A surplus of natural gas plants, built during the California energy crisis but largely idle in the years since, explains why. Many of Arizona's gas plants run 30 percent of the year, switching on in the height of the summer, when temperatures soar to 100 degrees and residents seek the refuge of their air conditioners.
Those plants sit idle during the spring and fall months, making them a good fit for the Central Arizona Project. Lifting water out of the Colorado River accounts for 60 percent of the project's electricity needs. Most of the pumping is scheduled for the spring and fall months, when electricity demand wanes and prices are lower. A 2016 study by the National Renewable Energy Laboratory concluded that new power generation would not be needed if Navajo Generating Station closed because a significant amount of underutilized gas capacity already exists.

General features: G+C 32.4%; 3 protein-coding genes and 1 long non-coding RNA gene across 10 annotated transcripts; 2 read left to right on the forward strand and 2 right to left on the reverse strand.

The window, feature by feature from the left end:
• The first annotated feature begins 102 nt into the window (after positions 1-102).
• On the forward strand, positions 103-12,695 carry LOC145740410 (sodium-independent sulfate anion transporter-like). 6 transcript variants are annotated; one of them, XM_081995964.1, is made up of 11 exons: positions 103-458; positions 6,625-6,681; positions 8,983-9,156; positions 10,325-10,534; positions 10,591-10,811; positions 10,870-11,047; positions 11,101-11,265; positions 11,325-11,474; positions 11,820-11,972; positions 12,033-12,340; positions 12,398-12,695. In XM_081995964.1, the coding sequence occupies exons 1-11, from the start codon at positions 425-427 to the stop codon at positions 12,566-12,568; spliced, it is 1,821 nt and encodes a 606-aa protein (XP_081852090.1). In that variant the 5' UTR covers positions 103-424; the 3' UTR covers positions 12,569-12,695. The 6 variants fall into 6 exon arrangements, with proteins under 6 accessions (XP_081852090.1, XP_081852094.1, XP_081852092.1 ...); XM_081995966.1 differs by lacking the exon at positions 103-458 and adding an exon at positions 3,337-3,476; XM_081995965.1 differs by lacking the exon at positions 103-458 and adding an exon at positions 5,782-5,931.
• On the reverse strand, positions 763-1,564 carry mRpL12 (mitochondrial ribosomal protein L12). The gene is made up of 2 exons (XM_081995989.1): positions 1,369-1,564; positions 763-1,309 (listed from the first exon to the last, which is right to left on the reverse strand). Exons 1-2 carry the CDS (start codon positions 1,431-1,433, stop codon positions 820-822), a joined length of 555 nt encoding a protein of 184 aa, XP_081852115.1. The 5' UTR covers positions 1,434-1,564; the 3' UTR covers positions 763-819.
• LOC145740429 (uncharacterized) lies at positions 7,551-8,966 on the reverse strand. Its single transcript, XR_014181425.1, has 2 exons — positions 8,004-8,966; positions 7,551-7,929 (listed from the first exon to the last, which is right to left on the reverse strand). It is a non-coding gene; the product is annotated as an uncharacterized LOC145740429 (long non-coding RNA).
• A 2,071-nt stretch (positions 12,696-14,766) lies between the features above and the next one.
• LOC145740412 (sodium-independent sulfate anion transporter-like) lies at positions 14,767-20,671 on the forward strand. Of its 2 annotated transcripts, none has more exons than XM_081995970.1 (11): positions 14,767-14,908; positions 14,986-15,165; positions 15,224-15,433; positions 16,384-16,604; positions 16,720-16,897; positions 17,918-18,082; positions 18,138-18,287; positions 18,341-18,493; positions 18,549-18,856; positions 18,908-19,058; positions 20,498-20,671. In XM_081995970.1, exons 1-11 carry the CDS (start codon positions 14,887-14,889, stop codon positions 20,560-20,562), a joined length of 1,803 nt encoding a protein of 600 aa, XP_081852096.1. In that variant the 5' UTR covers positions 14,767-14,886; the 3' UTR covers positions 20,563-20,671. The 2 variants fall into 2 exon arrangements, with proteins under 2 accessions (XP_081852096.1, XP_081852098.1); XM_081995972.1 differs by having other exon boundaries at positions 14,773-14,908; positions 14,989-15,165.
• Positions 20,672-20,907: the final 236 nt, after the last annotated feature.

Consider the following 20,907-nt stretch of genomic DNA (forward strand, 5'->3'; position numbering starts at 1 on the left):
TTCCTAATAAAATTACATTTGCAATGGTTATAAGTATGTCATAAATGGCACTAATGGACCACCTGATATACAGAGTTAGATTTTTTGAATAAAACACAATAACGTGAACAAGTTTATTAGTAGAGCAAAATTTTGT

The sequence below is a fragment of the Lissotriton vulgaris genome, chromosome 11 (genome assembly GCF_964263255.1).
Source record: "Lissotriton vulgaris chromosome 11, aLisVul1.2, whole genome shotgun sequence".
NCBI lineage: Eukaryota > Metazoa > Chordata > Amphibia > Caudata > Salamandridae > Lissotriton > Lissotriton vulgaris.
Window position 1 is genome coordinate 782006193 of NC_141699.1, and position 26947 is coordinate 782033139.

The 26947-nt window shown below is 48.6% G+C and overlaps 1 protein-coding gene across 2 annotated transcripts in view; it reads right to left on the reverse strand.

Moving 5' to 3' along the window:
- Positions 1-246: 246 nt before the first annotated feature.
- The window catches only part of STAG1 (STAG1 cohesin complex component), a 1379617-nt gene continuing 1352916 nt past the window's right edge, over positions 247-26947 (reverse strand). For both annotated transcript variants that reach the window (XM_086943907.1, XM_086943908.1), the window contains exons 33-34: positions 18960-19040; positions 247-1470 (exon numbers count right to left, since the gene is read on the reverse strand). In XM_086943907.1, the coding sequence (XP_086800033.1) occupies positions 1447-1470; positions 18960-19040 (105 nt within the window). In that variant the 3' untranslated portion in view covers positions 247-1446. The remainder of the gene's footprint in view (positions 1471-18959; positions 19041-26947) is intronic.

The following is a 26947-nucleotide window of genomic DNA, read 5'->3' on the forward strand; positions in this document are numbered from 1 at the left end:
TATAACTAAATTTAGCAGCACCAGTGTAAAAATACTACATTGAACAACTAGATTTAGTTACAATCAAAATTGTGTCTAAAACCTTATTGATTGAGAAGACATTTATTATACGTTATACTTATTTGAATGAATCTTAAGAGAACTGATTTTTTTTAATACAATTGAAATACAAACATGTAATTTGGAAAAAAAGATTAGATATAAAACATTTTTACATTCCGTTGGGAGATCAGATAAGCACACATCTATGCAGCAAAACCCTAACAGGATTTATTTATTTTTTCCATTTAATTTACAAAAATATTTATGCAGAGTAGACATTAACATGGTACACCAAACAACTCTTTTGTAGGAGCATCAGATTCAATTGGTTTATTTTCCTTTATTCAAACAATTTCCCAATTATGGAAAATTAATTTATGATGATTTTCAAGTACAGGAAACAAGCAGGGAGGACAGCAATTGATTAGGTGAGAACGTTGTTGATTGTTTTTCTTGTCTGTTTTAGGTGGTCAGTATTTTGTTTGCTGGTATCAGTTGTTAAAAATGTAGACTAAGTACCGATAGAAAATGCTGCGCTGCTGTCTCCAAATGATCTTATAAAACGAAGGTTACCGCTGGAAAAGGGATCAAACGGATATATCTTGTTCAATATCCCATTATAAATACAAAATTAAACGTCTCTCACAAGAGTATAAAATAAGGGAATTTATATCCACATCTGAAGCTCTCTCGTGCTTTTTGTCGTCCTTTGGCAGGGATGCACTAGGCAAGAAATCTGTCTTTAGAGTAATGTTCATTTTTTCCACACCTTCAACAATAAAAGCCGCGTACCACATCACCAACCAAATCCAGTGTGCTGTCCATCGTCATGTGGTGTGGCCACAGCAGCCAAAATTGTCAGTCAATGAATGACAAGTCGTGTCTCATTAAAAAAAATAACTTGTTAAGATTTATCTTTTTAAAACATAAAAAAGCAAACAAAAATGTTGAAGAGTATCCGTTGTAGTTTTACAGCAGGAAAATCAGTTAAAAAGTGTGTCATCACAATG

Solar, too, has added a wrinkle to the equation. So much solar power hits the grid in the middle of the day that negative power prices have become nearly a daily occurrence for some utilities in the region.
Solar is well-placed to meet the agency's pumping needs because it can be scheduled for times when prices are lowest, but its variability makes it harder to use for the Central Arizona Project's daily energy use, Lunt said.
"If NGS were to go away, we would go out to the market. I don't think we would have any issue reducing our costs, substantially reducing our costs," he said.
Enviros, regulators worry about gas dependence